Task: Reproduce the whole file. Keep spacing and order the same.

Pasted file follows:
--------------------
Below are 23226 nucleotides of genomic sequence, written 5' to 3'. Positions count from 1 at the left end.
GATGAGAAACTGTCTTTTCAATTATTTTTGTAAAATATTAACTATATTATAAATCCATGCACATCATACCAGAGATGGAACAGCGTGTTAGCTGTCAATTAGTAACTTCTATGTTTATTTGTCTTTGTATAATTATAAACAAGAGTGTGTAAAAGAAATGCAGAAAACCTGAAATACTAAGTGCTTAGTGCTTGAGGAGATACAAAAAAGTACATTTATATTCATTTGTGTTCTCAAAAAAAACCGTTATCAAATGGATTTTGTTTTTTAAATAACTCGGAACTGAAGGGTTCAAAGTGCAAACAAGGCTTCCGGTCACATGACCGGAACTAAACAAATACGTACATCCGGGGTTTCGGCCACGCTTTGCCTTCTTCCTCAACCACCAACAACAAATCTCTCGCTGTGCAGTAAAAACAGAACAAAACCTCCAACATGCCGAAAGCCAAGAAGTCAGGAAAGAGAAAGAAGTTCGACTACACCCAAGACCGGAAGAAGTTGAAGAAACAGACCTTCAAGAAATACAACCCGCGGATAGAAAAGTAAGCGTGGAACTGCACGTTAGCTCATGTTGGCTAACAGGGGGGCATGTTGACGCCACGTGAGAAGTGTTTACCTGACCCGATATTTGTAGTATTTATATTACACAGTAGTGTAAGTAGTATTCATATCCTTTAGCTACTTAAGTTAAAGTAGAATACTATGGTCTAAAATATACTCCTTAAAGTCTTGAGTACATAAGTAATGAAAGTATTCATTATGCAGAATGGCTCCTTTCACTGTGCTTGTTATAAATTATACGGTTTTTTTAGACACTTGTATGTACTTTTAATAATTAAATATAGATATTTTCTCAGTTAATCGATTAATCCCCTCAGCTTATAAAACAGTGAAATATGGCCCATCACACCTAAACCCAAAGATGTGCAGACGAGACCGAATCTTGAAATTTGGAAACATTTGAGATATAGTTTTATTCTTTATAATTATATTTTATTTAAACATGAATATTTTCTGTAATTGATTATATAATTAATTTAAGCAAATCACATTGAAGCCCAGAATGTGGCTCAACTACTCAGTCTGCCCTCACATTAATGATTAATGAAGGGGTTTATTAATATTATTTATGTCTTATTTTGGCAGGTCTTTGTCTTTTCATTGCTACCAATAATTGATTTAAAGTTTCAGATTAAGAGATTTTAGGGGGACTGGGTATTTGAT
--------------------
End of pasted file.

Below are 23226 nucleotides of genomic sequence, written 5' to 3'. Positions count from 1 at the left end.
GATGAGAAACTGTCTTTTCAATTATTTTTGTAAAATATTAACTATATTATAAATCCATGCACATCATACCAGAGATGGAACAGCGTGTTAGCTGTCAATTAGTAACTTCTATGTTTATTTGTCTTTGTATAATTATAAACAAGAGTGTGTAAAAGAAATGCAGAAAACCTGAAATACTAAGTGCTTAGTGCTTGAGGAGATACAAAAAAGTACATTTATATTCATTTGTGTTCTCAAAAAAAACCGTTATCAAATGGATTTTGTTTTTTAAATAACTCGGAACTGAAGGGTTCAAAGTGCAAACAAGGCTTCCGGTCACATGACCGGAACTAAACAAATACGTACATCCGGGGTTTCGGCCACGCTTTGCCTTCTTCCTCAACCACCAACAACAAATCTCTCGCTGTGCAGTAAAAACAGAACAAAACCTCCAACATGCCGAAAGCCAAGAAGTCAGGAAAGAGAAAGAAGTTCGACTACACCCAAGACCGGAAGAAGTTGAAGAAACAGACCTTCAAGAAATACAACCCGCGGATAGAAAAGTAAGCGTGGAACTGCACGTTAGCTCATGTTGGCTAACAGGGGGGCATGTTGACGCCACGTGAGAAGTGTTTACCTGACCCGATATTTGTAGTATTTATATTACACAGTAGTGTAAGTAGTATTCATATCCTTTAGCTACTTAAGTTAAAGTAGAATACTATGGTCTAAAATATACTCCTTAAAGTCTTGAGTACATAAGTAATGAAAGTATTCATTATGCAGAATGGCTCCTTTCACTGTGCTTGTTATAAATTATACGGTTTTTTTAGACACTTGTATGTACTTTTAATAATTAAATATAGATATTTTCTCAGTTAATCGATTAATCCCCTCAGCTTATAAAACAGTGAAATATGGCCCATCACACCTAAACCCAAAGATGTGCAGACGAGACCGAATCTTGAAATTTGGAAACATTTGAGATATAGTTTTATTCTTTATAATTATATTTTATTTAAACATGAATATTTTCTGTAATTGATTATATAATTAATTTAAGCAAATCACATTGAAGCCCAGAATGTGGCTCAACTACTCAGTCTGCCCTCACATTAATGATTAATGAAGGGGTTTATTAATATTATTTATGTCTTATTTTGGCAGGTCTTTGTCTTTTCATTGCTACCAATAATTGATTTAAAGTTTCAGATTAAGAGATTTTAGGGGGACTGGGTATTTGAT